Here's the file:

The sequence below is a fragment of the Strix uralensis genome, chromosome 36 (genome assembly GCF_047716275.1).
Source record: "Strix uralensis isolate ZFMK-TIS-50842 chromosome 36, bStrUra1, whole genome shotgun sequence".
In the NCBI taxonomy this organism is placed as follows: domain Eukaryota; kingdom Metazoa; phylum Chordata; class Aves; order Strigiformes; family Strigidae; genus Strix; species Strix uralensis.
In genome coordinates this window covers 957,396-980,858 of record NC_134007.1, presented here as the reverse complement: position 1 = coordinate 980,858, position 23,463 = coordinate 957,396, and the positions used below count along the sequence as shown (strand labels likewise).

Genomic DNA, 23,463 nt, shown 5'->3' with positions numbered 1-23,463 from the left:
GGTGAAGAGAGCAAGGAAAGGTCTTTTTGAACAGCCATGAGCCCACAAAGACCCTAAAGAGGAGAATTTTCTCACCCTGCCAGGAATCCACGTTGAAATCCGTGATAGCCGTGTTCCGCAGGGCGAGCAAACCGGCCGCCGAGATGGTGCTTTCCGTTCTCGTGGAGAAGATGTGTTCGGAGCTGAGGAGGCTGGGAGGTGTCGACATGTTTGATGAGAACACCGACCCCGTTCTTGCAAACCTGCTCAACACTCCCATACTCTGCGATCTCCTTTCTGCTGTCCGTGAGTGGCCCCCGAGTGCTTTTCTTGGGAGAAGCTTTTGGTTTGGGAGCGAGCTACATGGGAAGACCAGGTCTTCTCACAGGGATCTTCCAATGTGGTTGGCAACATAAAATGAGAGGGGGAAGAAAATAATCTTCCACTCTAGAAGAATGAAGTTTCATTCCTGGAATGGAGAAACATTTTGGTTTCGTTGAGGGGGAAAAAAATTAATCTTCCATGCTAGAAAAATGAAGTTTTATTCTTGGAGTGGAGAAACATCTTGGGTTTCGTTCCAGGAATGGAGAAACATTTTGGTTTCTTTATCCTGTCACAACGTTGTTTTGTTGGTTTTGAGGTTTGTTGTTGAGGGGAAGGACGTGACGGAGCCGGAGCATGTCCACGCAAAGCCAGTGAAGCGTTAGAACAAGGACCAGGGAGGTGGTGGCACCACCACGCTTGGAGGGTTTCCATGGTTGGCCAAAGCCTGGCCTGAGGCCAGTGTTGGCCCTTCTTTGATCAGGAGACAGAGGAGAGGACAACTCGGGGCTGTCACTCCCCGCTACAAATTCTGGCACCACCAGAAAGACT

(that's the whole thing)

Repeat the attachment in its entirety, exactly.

The sequence below is a fragment of the Strix uralensis genome, chromosome 36 (genome assembly GCF_047716275.1).
Source record: "Strix uralensis isolate ZFMK-TIS-50842 chromosome 36, bStrUra1, whole genome shotgun sequence".
In the NCBI taxonomy this organism is placed as follows: domain Eukaryota; kingdom Metazoa; phylum Chordata; class Aves; order Strigiformes; family Strigidae; genus Strix; species Strix uralensis.
In genome coordinates this window covers 957,396-980,858 of record NC_134007.1, presented here as the reverse complement: position 1 = coordinate 980,858, position 23,463 = coordinate 957,396, and the positions used below count along the sequence as shown (strand labels likewise).

Genomic DNA, 23,463 nt, shown 5'->3' with positions numbered 1-23,463 from the left:
GGTGAAGAGAGCAAGGAAAGGTCTTTTTGAACAGCCATGAGCCCACAAAGACCCTAAAGAGGAGAATTTTCTCACCCTGCCAGGAATCCACGTTGAAATCCGTGATAGCCGTGTTCCGCAGGGCGAGCAAACCGGCCGCCGAGATGGTGCTTTCCGTTCTCGTGGAGAAGATGTGTTCGGAGCTGAGGAGGCTGGGAGGTGTCGACATGTTTGATGAGAACACCGACCCCGTTCTTGCAAACCTGCTCAACACTCCCATACTCTGCGATCTCCTTTCTGCTGTCCGTGAGTGGCCCCCGAGTGCTTTTCTTGGGAGAAGCTTTTGGTTTGGGAGCGAGCTACATGGGAAGACCAGGTCTTCTCACAGGGATCTTCCAATGTGGTTGGCAACATAAAATGAGAGGGGGAAGAAAATAATCTTCCACTCTAGAAGAATGAAGTTTCATTCCTGGAATGGAGAAACATTTTGGTTTCGTTGAGGGGGAAAAAAATTAATCTTCCATGCTAGAAAAATGAAGTTTTATTCTTGGAGTGGAGAAACATCTTGGGTTTCGTTCCAGGAATGGAGAAACATTTTGGTTTCTTTATCCTGTCACAACGTTGTTTTGTTGGTTTTGAGGTTTGTTGTTGAGGGGAAGGACGTGACGGAGCCGGAGCATGTCCACGCAAAGCCAGTGAAGCGTTAGAACAAGGACCAGGGAGGTGGTGGCACCACCACGCTTGGAGGGTTTCCATGGTTGGCCAAAGCCTGGCCTGAGGCCAGTGTTGGCCCTTCTTTGATCAGGAGACAGAGGAGAGGACAACTCGGGGCTGTCACTCCCCGCTACAAATTCTGGCACCACCAGAAAGACT